bondsbonds-steroidsWith the recent conviction of Trevor Graham, all eyes are now turned to slugger Barry Bonds. Bonds was indicted November 15 last year on four counts of perjury and one count of obstruction of justice. His trial is expected to take place not until next year.

Bonds was accused of lying when he said he was unaware that he was using steroids provided to him by his trainer Greg Anderson. He was also accused of committing perjury when he denied that his trainer never injected him with steroids. Anderson, meanwhile, has served prison term for refusing to testify against Bonds.

In the book Game of Shadows, authors Mark Fainaru-Wada and Lance Williams have chronicled Bonds’ use of steroids and other banned substances. The controversial book described how and why Bonds turned to steroids after the 1998 season to enhance his performance in the Major League. The book alleged he was jealous of Mark McGwire’s popularity because of the latter’s impressive record. At that time, McGwire was the proud holder of the single-season home run record.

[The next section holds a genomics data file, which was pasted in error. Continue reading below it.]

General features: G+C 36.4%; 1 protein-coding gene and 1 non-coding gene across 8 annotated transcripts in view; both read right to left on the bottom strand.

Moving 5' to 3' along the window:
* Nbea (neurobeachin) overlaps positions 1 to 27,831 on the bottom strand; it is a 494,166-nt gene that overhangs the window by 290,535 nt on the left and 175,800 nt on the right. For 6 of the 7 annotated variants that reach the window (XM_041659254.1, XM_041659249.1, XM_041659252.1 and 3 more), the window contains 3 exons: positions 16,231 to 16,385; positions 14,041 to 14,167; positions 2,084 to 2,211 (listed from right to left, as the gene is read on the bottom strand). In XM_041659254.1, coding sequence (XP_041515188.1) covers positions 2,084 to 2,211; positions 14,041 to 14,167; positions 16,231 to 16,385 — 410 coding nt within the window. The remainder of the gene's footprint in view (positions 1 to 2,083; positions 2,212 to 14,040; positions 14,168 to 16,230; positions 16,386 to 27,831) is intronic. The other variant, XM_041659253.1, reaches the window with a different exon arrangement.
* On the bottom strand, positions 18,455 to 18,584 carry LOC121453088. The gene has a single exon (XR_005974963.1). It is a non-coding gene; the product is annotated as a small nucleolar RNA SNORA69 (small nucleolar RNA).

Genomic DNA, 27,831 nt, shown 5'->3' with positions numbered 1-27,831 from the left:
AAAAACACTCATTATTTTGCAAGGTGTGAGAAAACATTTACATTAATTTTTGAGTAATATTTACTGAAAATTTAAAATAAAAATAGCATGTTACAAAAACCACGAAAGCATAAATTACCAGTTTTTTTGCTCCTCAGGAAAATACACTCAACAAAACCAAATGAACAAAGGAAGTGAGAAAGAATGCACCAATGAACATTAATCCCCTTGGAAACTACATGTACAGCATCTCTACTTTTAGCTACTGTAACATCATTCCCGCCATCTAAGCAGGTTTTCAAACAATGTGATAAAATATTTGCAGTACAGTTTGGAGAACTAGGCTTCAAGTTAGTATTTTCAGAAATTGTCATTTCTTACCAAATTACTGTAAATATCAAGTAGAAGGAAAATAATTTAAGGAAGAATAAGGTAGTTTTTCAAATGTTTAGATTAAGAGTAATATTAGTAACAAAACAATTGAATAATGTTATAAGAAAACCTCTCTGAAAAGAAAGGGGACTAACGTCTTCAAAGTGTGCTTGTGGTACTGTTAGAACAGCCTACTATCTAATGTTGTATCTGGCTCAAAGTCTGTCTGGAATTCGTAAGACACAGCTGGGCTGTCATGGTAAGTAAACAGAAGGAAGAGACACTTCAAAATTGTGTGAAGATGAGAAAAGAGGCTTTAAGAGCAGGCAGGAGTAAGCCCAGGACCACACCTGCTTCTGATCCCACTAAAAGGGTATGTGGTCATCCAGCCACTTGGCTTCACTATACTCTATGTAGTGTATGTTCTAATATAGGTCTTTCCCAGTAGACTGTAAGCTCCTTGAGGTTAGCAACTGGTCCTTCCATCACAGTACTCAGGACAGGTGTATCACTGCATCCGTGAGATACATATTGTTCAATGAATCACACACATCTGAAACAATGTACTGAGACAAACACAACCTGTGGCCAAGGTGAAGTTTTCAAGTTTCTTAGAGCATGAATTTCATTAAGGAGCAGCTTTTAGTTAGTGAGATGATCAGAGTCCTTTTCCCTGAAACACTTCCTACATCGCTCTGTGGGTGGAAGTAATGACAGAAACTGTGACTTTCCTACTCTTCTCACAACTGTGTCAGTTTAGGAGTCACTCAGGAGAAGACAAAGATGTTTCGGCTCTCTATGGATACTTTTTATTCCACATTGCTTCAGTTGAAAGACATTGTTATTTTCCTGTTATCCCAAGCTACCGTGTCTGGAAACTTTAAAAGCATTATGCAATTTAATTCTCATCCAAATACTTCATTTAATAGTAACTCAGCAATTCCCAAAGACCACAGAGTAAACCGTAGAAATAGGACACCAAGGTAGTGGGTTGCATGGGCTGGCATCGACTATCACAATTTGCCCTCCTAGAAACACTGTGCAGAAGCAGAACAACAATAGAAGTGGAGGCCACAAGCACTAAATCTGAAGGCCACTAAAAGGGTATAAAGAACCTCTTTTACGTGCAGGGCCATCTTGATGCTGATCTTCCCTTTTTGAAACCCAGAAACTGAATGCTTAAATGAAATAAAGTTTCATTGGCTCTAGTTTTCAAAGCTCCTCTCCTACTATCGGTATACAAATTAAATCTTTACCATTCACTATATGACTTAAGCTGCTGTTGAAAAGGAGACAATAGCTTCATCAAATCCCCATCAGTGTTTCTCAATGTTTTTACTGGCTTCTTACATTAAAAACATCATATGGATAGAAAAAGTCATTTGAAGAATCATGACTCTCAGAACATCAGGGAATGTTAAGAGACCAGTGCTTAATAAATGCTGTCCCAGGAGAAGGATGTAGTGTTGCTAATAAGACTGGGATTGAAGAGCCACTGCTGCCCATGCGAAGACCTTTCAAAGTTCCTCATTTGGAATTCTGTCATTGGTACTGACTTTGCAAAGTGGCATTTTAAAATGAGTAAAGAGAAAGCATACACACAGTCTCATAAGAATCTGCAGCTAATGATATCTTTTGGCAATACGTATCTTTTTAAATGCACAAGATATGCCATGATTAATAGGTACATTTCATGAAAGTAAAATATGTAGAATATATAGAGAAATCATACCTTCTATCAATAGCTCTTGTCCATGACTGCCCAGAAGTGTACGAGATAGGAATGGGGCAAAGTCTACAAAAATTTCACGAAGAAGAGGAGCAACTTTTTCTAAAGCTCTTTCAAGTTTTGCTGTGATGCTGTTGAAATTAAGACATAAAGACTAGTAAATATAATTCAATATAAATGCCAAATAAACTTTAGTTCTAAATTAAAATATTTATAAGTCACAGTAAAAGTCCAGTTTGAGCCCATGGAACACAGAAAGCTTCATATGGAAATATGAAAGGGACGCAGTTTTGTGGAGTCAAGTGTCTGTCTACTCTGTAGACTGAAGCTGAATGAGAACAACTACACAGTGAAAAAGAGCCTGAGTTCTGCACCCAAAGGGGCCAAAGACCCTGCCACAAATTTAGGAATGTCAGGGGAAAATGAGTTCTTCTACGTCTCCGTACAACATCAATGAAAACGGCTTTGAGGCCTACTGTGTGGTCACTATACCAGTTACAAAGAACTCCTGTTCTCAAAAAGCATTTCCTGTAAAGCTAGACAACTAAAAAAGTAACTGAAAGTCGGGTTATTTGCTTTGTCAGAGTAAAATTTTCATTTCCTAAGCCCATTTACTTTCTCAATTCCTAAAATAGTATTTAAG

In 2001, he beat McGwire’s 70 home runs – Bonds hit 73. The book reported that at that time Bonds was already into two designer steroids called as “The Cream” and “The Clear”. The book further alleged that aside from the two designer steroids, Bonds was also using insulin, human growth hormone, testosterone decanoate (a fast-acting steroid known as Mexican beans) and trenbolone, a steroid developed to improve the muscle quality of livestock.

In September 2003, federal investigators raided the Bay Area Laboratories Co-Operative (BALCO), in Burlingame, California. BALCO was tipped on by Trevor Graham as the source of steroids of many American and European athletes. In said raid, financial and medical records were seized. Two days after, authorities searched Anderson’s home and found documents that suggested Bonds was using steroids and other banned drugs.